I think it is illuminating as we turn the pages of computer gaming history to look at the growing number of people it takes to make a game in 1991 versus just a few years prior. For example, Space Quest III boasted just five programmers (not counting those on the development system, which I assume are the folks creating the engine). SQ4 had nine. Perhaps more illuminating is that SQ3 did not credit any artists or animators, but SQ4 has a whopping fourteen team members just doing the art. There were three credited composers and sound effects artists in SQ4, but only one each in SQ3. I could keep going, but the point is that we have to expect a more polished product with exactly 2.8 times better art and 3 times better music. That is a mathematical fact.


Nice. But still not as cool as a TARDIS.

The manual for Space Quest IV is given to us in the form of a futuristic magazine filled with lots of fun advertisements and a few pertinent features. There is an interview with Roger Wilco as he catches up the reader on the events of Space Quests 1 through 3, a real ad for the SQ4 hint book intermingled with numerous fake ones, and a few other features. With all of that, there isn’t actually that much room for a manual in there. I suspect that some of the fun stuff will be useful in-game (and there is a brief walkthrough for players that are stuck in the first section), but there is nothing like King’s Quest V’s tutorial on how to navigate the new Sierra point-and-click interface here. Either they figured that the player could work that out him or herself (likely) or they just had so much fun coming up with ads for fake products that there wasn’t any room left. For my money, I’m just looking forward to discovering if anything I’ve read for the last fifteen minutes will matter when I’m actually playing the game.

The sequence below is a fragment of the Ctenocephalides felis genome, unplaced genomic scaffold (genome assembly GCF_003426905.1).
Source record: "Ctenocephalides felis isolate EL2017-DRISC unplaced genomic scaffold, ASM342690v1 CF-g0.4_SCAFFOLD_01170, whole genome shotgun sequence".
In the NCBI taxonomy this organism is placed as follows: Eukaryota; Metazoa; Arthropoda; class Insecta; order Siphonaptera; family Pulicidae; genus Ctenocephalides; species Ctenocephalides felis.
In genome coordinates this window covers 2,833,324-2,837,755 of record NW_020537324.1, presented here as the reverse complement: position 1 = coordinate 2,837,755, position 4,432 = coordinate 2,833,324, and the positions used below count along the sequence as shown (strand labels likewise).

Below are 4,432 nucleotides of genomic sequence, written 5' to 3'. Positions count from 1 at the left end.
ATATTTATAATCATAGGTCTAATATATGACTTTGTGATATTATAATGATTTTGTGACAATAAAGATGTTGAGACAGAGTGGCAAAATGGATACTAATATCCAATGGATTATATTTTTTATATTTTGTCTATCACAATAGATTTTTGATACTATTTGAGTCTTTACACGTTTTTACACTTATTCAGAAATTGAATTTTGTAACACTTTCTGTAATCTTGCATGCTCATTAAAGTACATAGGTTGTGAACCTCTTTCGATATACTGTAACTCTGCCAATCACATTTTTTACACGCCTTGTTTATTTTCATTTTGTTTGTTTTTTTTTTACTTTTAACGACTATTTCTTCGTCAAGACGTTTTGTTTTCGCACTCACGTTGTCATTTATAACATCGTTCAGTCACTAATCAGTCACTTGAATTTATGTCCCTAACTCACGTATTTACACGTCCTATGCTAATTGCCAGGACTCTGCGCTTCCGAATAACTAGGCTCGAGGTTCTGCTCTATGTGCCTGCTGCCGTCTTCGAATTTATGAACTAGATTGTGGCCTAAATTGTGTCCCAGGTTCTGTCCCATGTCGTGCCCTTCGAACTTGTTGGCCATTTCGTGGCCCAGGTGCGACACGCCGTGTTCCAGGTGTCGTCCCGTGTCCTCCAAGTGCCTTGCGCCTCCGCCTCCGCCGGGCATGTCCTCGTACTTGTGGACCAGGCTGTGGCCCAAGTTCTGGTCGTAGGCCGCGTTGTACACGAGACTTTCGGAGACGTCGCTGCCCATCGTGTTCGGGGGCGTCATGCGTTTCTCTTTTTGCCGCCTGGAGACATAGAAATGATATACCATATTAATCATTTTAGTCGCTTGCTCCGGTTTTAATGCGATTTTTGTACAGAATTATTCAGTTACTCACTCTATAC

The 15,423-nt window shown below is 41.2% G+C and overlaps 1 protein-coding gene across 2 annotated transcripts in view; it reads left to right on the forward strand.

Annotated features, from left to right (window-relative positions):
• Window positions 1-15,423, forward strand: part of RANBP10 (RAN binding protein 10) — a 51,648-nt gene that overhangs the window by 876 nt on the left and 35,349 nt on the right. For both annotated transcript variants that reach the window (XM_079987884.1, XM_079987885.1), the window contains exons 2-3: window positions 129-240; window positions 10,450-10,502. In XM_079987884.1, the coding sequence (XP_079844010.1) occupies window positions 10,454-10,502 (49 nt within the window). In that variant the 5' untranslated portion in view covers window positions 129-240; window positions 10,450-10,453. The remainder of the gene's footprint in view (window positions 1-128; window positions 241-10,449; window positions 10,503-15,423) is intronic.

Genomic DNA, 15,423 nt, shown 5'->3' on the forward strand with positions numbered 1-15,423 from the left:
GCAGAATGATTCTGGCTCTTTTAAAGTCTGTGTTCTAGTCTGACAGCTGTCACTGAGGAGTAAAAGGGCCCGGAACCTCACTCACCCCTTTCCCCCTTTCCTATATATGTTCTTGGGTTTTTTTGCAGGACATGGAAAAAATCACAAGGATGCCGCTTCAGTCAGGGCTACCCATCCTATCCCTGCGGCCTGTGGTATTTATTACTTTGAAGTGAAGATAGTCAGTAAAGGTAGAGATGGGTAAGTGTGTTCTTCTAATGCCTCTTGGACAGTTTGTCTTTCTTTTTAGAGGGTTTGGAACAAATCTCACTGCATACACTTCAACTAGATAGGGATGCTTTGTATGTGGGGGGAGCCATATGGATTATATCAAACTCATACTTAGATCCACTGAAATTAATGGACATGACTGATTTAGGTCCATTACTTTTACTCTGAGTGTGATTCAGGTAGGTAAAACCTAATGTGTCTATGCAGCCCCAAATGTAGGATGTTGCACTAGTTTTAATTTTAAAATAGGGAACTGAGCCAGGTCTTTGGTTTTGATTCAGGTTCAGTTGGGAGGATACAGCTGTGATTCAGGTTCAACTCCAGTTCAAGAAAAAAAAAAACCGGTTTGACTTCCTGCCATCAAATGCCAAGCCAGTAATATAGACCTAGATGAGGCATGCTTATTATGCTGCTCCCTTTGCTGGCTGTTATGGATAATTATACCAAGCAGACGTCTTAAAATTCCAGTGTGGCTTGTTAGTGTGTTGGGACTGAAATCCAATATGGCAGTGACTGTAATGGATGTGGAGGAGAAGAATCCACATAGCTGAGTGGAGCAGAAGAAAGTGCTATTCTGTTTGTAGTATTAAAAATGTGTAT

Hoverboards are real!